(from Old Norse beserkr, “bearskin”) In premedieval and medieval Norse and Germanic history and folklore, any member of unruly warrior gangs that worshiped Odin and attached themselves to royal and noble courts as bodyguards and shock troops. They raped and murdered at will in their host communities, and their savagery in battle and animal-skin attire (they are also said to have fought naked) contributed to the development of the werewolf legend in Europe.
Learn more about berserker with a free trial on Britannica.com.
Berserkers (or Berserks) were Norse warriors who wore coats of wolf or bear skin and who were commonly understood to have fought in an uncontrollable rage or trance of fury, hence the modern word berserk.
The Úlfhéðnar (singular Úlfhéðinn) mentioned in the Vatnsdœla saga, Haraldskvæði and the Völsunga saga were said to wear the pelt of a wolf upon their heads when they entered battle. (For example: Bernhari, Haimric, Hlodwig, Theudberga, Warinhari, etc.) Úlfhéðnar are sometimes described as Odin's special warriors, with the pelt from a wolf and a spear as distinguishing feature.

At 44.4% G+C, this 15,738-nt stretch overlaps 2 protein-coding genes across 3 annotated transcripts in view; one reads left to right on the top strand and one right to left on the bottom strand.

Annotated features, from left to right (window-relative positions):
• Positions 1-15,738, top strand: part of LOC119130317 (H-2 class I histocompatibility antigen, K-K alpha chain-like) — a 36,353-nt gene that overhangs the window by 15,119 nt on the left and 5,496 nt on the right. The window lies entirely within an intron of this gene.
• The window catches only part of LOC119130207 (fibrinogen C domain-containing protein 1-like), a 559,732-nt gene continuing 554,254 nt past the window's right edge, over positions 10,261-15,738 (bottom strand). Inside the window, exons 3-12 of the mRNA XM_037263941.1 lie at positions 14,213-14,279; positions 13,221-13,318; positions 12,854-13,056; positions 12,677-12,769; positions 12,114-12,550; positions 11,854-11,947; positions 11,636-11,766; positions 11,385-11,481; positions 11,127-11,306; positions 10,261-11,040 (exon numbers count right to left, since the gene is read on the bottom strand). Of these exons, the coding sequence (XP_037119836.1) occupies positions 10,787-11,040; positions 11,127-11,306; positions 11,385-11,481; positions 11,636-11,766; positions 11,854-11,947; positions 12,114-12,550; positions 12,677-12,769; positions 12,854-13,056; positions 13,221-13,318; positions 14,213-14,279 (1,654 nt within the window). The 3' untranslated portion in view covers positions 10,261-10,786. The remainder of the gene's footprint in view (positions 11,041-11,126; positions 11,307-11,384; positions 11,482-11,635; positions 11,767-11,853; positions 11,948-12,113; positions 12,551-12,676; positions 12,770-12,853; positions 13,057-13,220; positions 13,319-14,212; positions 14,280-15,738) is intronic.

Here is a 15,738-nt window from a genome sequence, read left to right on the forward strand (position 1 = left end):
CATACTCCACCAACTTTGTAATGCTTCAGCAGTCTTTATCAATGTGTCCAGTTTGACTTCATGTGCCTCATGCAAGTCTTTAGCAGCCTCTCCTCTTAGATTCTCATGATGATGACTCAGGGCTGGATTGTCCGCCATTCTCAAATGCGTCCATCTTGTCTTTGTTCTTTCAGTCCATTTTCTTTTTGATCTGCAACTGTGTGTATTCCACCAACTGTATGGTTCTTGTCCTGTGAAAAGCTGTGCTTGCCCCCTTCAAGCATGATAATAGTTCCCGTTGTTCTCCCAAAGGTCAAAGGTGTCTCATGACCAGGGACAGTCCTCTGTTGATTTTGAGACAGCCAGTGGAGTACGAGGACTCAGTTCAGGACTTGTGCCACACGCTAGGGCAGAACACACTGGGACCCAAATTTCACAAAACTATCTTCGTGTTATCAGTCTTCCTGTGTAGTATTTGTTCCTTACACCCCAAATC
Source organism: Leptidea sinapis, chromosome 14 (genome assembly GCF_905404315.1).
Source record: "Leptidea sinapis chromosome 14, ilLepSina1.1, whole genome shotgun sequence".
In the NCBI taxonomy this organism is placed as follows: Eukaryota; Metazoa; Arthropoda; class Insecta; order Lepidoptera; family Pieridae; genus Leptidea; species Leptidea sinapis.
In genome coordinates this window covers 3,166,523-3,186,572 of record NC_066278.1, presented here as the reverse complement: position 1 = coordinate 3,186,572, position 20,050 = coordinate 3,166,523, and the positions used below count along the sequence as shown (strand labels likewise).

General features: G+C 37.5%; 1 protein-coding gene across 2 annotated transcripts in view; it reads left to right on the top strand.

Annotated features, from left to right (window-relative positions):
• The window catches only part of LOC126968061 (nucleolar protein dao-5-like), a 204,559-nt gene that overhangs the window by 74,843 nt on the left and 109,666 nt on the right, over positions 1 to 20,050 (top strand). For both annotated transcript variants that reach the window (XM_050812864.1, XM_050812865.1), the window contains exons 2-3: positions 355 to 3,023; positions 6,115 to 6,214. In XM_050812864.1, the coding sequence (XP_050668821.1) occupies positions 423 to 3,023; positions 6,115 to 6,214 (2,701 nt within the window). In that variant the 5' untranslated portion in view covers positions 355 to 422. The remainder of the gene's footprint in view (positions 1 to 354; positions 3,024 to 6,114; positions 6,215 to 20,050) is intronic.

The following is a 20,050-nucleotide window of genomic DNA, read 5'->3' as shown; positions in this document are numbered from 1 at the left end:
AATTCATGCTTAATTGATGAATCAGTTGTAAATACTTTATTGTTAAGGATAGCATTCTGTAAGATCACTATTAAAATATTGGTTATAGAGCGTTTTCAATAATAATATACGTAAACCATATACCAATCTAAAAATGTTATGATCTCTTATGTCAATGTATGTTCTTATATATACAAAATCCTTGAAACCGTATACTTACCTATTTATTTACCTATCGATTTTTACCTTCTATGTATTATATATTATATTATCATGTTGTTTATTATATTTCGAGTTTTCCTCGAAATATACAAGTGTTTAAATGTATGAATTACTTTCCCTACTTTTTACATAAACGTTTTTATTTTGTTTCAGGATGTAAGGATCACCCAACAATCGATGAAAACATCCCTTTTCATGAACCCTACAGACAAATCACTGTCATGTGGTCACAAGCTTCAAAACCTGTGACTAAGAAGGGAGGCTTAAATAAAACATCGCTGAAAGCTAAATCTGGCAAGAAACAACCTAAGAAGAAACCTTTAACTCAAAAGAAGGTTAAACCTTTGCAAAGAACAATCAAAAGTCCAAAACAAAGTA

Snorri Sturluson goes on to mention berserkers in the Ynglinga saga (chapter 6):
Berserkers appear prominently in a multitude of other sagas and poems including The Saga of Hrólf Kraki, many of which describe berserkers as ravenous barbarians who loot, plunder, and kill indiscriminately. They also wore bear coats.
Much can be derived about berserkers from Egils saga. Egil's grandfather was named Kveld-Ulf meaning "evening wolf", and this is generally ascribed as meaning he was a werewolf. Kveld-Ulf's son, referred to as Skalla-Grimm, was a berserker. Kveld-Ulf and Skalla-Grimm are both depicted as irascible and violent throughout the saga, the latter attempting to kill his son. Egill Skallagrímsson himself is described in the saga as attacking opponents with his teeth, ripping out another berserker's jugular vein during a duel. Patently, violence and gruesome tragedies permeate the berserker ethos described in Icelandic sagas such as this one.
In 1015 Jarl Eiríkr Hákonarson of Norway outlawed berserkers. Grágás, the medieval Icelandic law-code, sentenced berserker warriors to outlawry. By the 1100s, organized berserker warbands had disappeared.
King Harald Fairhair's use of berserker "shock troops" broadened his sphere of influence. Other Scandinavian kings used berserkers as part of their army of hirdmen and sometimes ranked them as equivalent to a royal bodyguard. It may be that some of those warriors only adopted the organization or rituals of berserk warbands or used the name as a deterrent or claim of their ferocity.